Martin Blaser, MD, director of New York University’s Human Microbiome Program, compares his work investigating the cutaneous, or skin, microbiome to exploring a new land.
“It’s like we’re looking at the map of Africa in the year 1800,” he said. “We knew what the outlines were but we didn’t know many of the details. That’s true about the skin microbiome in general and the skin microbiome in psoriasis.”
The foreign microorganisms that make up our microbiome account for 1 to 3 percent of our body mass — that’s between one-and-a-half and four-and-a-half pounds of bacteria in a 150-pound adult. These commensal and symbiotic bacteria are largely good for us; they keep our immune system, metabolism, and hormones in check.
In 2013, Dr. Blaser, author of Missing Microbes: How the Overuse of Antibiotics Is Fueling Our Modern Plagues, published a study that decoded the microbial colonies living on the skin of people with psoriasis. The study was one facet of the massive Human Microbiome Project, a $157 million, five-year study funded by the National Institutes of Health.
“This was a study that was to begin filling in those details,” he said.
Dr. Blaser isn’t new to the work; in 2007, he and his team performed the first modern-era comparative study of the skin microbiome, in research funded by the Ellison Foundation.
“We found that there were some differences between the skin in people with psoriasis and people without,” he said.
His contribution to the Human Microbiome Project sought to characterize and compare the skin microbiome of people with psoriasis, people without psoriasis (the control), and people with psoriasis with “uninvolved skin,” he said.
According to his findings, “the taxonomic richness and evenness [of the microbiome] decreased in both lesion and unaffected communities compared to control” — in other words, even if the disease isn’t manifesting in plaques on the skin, something is still going on at the systemic level that’s wiping out friendly bacteria.
Today, Dr. Blaser is studying the relationship between gut microbiota and juvenile diabetes, also an autoimmune disease. While he hasn’t delved into the gut bacteria of psoriasis patients, he’s quick to note that "one of the ideas is that what’s going on in the gut is influencing the skin.”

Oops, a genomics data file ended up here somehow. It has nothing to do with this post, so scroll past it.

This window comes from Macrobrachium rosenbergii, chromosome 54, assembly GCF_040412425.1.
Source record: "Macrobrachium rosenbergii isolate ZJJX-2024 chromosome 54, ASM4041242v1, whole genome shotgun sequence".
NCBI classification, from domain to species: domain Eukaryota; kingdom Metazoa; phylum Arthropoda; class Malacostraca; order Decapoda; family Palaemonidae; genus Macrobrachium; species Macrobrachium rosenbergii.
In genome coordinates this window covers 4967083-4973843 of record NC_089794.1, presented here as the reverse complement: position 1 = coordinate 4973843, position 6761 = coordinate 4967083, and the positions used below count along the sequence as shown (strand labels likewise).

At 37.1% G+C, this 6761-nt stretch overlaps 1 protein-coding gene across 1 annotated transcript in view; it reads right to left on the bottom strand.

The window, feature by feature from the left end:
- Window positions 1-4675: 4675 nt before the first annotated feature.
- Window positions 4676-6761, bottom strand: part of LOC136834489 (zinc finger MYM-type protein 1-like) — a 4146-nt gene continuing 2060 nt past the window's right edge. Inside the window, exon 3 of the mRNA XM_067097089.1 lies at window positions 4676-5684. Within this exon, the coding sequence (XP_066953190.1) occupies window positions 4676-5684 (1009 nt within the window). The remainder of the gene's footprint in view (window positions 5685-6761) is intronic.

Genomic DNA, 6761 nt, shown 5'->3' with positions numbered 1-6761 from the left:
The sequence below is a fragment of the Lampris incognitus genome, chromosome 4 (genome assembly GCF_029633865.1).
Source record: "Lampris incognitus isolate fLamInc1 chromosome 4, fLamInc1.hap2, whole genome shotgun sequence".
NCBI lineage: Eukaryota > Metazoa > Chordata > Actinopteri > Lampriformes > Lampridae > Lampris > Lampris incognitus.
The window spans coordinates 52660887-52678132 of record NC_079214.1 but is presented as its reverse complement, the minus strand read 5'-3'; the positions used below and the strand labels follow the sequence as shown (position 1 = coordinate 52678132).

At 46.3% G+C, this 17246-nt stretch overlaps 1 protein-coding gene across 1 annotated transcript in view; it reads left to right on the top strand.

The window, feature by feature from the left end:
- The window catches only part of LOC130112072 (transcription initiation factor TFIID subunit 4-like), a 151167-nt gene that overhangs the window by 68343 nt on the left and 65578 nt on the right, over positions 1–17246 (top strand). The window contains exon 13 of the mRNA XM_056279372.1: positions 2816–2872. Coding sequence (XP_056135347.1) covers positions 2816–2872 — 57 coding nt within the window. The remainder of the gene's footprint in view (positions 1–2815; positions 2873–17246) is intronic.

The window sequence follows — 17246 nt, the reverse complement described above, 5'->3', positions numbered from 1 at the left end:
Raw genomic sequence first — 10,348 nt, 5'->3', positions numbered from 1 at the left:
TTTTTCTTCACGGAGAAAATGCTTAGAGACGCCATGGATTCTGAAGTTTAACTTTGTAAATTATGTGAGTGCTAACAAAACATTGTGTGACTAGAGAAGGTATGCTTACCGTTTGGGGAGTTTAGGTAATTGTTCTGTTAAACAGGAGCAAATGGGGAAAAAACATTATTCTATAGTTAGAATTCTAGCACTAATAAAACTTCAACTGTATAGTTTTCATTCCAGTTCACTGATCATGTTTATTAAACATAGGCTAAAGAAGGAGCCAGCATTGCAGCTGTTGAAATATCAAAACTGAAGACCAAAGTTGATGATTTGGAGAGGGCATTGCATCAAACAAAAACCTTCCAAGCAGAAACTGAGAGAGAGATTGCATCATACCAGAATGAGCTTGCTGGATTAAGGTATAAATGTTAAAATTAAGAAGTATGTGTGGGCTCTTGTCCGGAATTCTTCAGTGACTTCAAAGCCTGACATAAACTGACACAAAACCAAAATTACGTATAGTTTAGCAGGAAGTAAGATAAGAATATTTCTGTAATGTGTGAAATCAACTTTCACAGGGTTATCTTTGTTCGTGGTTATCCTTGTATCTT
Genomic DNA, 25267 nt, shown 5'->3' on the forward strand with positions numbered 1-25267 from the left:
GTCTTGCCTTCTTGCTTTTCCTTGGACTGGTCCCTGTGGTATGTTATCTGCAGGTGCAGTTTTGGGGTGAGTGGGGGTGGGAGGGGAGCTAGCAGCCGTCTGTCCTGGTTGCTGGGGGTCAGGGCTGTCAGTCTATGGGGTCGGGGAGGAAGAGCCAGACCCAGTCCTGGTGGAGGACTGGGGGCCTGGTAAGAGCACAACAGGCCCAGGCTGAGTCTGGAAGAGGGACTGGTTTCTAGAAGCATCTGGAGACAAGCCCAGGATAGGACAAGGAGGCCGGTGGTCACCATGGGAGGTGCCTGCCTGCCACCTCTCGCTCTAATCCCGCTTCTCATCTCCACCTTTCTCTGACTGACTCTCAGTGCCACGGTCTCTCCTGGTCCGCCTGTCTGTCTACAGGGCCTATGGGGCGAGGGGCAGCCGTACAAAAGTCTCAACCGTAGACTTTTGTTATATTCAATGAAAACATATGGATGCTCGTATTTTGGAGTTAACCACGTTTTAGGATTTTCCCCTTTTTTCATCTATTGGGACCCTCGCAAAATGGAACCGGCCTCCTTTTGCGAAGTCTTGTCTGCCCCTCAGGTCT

As it turns out, psoriatic disease is never far from his mind.
“I have psoriasis, mostly involving fingers and ankles,” he said. “It’s mild and annoying but it hasn’t been a major medical problem. I’ve had it for decades, and my father had it, too.”
Jose Scher, MD, a rheumatologist who is also working out of NYU, has studied the gut microbiome of patients with psoriatic arthritis for years. In 2015, Dr. Scher and a team of 13 co-authors published a report that echoed Dr. Blaser’s findings for the Human Microbiome Project. Dr. Scher and his team found that decreased bacterial diversity in patients with psoriatic arthritis altered the intestinal microbiota in a way that resembles the microbial imbalance in inflammatory bowel disease, also an autoimmune disease.
Both psoriasis patients and psoriatic arthritis patients, according to Scher, show decreased levels of the bacteria Coprococcus. But the microbial diversity of psoriatic arthritis patients was further implicated, with lower levels of the bacteria Akkermansia and Ruminococcus — both also reduced in IBD — “suggesting a chronological loss of diversity that may correlate with the natural history of disease.”
Researchers are only beginning to understand how microbial imbalances could correlate to inflammation and chronic disease. What could work to restore the colonies of good bacteria in our guts and on our skin — from targeted probiotics to fecal transplants — marks the next journey in this new frontier.
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